A "mesosiderite" rock from northern Siberia, Russia: Not a meteorite
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CitationTreiman, A. H., Lindstrom, D. J., Schwandt, C. S., Franchi, I. A., & Morgan, M. L. (2002). A “mesosiderite” rock from Northern Siberia, Russia: Not a meteorite. Meteoritics & Planetary Science, 37(S12), B13-B22.
PublisherThe Meteoritical Society
JournalMeteoritics & Planetary Science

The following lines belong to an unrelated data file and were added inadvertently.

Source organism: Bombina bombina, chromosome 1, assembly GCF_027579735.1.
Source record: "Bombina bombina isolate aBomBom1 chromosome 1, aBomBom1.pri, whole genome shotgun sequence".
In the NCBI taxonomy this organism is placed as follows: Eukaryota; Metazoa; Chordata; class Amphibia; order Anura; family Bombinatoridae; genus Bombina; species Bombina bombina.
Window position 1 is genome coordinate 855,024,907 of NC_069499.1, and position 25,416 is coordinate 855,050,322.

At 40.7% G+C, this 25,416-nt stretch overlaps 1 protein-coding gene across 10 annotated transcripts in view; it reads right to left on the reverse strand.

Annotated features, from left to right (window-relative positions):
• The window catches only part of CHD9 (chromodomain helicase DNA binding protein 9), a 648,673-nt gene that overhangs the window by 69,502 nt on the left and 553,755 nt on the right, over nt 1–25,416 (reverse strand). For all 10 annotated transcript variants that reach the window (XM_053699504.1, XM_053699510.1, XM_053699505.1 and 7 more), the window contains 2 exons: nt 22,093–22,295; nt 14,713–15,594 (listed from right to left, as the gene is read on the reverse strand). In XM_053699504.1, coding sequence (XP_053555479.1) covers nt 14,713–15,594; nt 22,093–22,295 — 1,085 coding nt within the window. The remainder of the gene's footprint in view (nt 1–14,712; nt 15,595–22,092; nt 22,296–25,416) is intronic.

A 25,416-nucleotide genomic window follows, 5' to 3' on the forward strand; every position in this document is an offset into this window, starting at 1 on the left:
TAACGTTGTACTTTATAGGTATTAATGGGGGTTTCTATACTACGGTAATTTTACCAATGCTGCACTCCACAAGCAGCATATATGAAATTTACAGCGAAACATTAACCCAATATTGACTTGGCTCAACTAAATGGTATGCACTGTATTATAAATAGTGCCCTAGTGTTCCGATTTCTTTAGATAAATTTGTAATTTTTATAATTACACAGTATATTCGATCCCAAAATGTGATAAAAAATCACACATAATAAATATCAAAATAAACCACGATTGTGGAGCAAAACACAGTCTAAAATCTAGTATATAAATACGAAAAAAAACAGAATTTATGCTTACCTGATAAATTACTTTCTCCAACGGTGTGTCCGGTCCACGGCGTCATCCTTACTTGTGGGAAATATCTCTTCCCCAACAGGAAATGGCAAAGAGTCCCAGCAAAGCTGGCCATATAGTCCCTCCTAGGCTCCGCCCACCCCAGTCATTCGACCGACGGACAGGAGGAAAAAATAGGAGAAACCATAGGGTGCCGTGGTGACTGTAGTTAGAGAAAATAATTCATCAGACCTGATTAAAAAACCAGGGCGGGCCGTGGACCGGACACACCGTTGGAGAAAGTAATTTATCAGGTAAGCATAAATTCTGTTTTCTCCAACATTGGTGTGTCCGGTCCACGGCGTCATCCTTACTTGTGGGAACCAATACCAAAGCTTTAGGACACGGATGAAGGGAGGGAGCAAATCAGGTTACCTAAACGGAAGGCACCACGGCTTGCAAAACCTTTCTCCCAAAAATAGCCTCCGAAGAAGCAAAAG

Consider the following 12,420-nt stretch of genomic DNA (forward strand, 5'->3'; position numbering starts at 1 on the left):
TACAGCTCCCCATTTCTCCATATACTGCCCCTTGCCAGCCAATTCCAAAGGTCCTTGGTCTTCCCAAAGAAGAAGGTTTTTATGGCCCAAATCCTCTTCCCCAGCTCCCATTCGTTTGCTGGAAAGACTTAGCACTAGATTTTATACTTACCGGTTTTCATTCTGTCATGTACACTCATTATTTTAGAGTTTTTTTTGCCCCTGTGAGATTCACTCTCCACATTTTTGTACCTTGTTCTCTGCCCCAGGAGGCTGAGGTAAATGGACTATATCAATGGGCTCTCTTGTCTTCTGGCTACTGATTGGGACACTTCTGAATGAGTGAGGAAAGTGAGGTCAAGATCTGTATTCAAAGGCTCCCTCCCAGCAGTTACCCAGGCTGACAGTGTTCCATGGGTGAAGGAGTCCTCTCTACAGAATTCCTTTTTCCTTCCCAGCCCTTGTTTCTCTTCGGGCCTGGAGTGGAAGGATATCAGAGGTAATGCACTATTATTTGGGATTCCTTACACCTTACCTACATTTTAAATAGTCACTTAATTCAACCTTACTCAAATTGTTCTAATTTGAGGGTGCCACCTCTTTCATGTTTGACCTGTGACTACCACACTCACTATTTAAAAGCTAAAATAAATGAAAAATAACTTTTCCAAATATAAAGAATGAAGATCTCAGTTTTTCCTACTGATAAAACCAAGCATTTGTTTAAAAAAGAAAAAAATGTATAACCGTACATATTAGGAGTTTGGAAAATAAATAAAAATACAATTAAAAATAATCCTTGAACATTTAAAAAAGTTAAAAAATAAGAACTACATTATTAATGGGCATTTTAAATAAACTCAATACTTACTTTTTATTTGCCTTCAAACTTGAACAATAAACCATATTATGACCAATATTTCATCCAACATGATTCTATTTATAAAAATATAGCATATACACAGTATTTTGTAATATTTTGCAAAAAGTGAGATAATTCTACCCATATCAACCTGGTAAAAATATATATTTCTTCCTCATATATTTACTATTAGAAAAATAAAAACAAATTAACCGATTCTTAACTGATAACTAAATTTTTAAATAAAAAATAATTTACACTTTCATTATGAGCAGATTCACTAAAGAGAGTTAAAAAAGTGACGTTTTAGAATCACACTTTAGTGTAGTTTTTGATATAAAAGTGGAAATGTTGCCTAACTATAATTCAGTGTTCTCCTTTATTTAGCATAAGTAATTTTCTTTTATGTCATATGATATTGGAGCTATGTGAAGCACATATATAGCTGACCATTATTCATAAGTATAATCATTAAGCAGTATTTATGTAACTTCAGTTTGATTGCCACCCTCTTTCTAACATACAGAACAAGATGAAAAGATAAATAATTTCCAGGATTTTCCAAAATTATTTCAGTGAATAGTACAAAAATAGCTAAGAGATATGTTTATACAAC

AbstractA possible mesosiderite meteorite was found in the area of the Putorana Plateau, Noril'sk district, Siberia, Russia. Although this rock resembles a mesosiderite in its hand-sample aspect and in having Ni-bearing iron metal, it is not a meteorite. This inference is based on the lack of a fusion crust, the lack of cosmogenic nuclides, oxygen with terrestrial isotope ratios, and several mineral chemical criteria. Most likely, the rock is from the iron-metal-bearing basalts of the Siberian Trap basalt sequence, which are mined for their base and platinum-group metals. Mesosiderite imposters like this may be recognized by (1) the presence of Cu metal in hand sample or as microscopic blebs in the low-Ni metal (kamacite), (2) the absence ofhigh-Ni metal (taenite), and (3) the presence of iron carbide (cohenite) enclosing the kamacite. Even if these macroscopic tests are inconclusive, isotopic and mineral chemical tests will also distinguish rocks like this from mesosiderites.